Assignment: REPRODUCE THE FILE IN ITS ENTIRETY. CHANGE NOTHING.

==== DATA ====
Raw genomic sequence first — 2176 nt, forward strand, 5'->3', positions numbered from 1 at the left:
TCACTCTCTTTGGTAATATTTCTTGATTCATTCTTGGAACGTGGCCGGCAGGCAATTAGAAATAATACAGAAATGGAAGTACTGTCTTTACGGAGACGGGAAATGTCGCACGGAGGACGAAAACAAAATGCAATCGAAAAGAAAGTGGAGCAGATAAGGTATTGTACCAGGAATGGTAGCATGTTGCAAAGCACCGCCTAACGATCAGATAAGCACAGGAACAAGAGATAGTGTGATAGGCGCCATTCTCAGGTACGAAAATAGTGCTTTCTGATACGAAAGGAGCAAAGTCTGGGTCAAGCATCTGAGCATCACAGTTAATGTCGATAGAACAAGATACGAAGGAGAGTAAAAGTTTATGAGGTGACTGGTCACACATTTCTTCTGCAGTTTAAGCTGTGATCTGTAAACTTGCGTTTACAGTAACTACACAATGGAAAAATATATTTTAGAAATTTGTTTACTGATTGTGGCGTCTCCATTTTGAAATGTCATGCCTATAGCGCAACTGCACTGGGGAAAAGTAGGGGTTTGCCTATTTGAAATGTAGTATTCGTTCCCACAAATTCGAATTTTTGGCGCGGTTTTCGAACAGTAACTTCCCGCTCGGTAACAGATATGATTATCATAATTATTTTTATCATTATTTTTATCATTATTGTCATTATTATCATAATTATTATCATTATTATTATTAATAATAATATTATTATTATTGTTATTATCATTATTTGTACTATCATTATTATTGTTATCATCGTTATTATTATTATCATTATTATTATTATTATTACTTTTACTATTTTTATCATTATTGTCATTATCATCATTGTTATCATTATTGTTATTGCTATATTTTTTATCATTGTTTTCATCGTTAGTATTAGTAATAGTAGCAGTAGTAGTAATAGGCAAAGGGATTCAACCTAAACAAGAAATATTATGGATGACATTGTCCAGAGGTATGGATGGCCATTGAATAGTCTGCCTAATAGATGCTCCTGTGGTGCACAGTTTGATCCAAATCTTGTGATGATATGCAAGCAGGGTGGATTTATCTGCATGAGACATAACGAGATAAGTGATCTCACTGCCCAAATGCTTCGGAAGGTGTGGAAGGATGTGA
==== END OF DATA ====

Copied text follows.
Raw genomic sequence first — 2176 nt, forward strand, 5'->3', positions numbered from 1 at the left:
TCACTCTCTTTGGTAATATTTCTTGATTCATTCTTGGAACGTGGCCGGCAGGCAATTAGAAATAATACAGAAATGGAAGTACTGTCTTTACGGAGACGGGAAATGTCGCACGGAGGACGAAAACAAAATGCAATCGAAAAGAAAGTGGAGCAGATAAGGTATTGTACCAGGAATGGTAGCATGTTGCAAAGCACCGCCTAACGATCAGATAAGCACAGGAACAAGAGATAGTGTGATAGGCGCCATTCTCAGGTACGAAAATAGTGCTTTCTGATACGAAAGGAGCAAAGTCTGGGTCAAGCATCTGAGCATCACAGTTAATGTCGATAGAACAAGATACGAAGGAGAGTAAAAGTTTATGAGGTGACTGGTCACACATTTCTTCTGCAGTTTAAGCTGTGATCTGTAAACTTGCGTTTACAGTAACTACACAATGGAAAAATATATTTTAGAAATTTGTTTACTGATTGTGGCGTCTCCATTTTGAAATGTCATGCCTATAGCGCAACTGCACTGGGGAAAAGTAGGGGTTTGCCTATTTGAAATGTAGTATTCGTTCCCACAAATTCGAATTTTTGGCGCGGTTTTCGAACAGTAACTTCCCGCTCGGTAACAGATATGATTATCATAATTATTTTTATCATTATTTTTATCATTATTGTCATTATTATCATAATTATTATCATTATTATTATTAATAATAATATTATTATTATTGTTATTATCATTATTTGTACTATCATTATTATTGTTATCATCGTTATTATTATTATCATTATTATTATTATTATTACTTTTACTATTTTTATCATTATTGTCATTATCATCATTGTTATCATTATTGTTATTGCTATATTTTTTATCATTGTTTTCATCGTTAGTATTAGTAATAGTAGCAGTAGTAGTAATAGGCAAAGGGATTCAACCTAAACAAGAAATATTATGGATGACATTGTCCAGAGGTATGGATGGCCATTGAATAGTCTGCCTAATAGATGCTCCTGTGGTGCACAGTTTGATCCAAATCTTGTGATGATATGCAAGCAGGGTGGATTTATCTGCATGAGACATAACGAGATAAGTGATCTCACTGCCCAAATGCTTCGGAAGGTGTGGAAGGATGTGA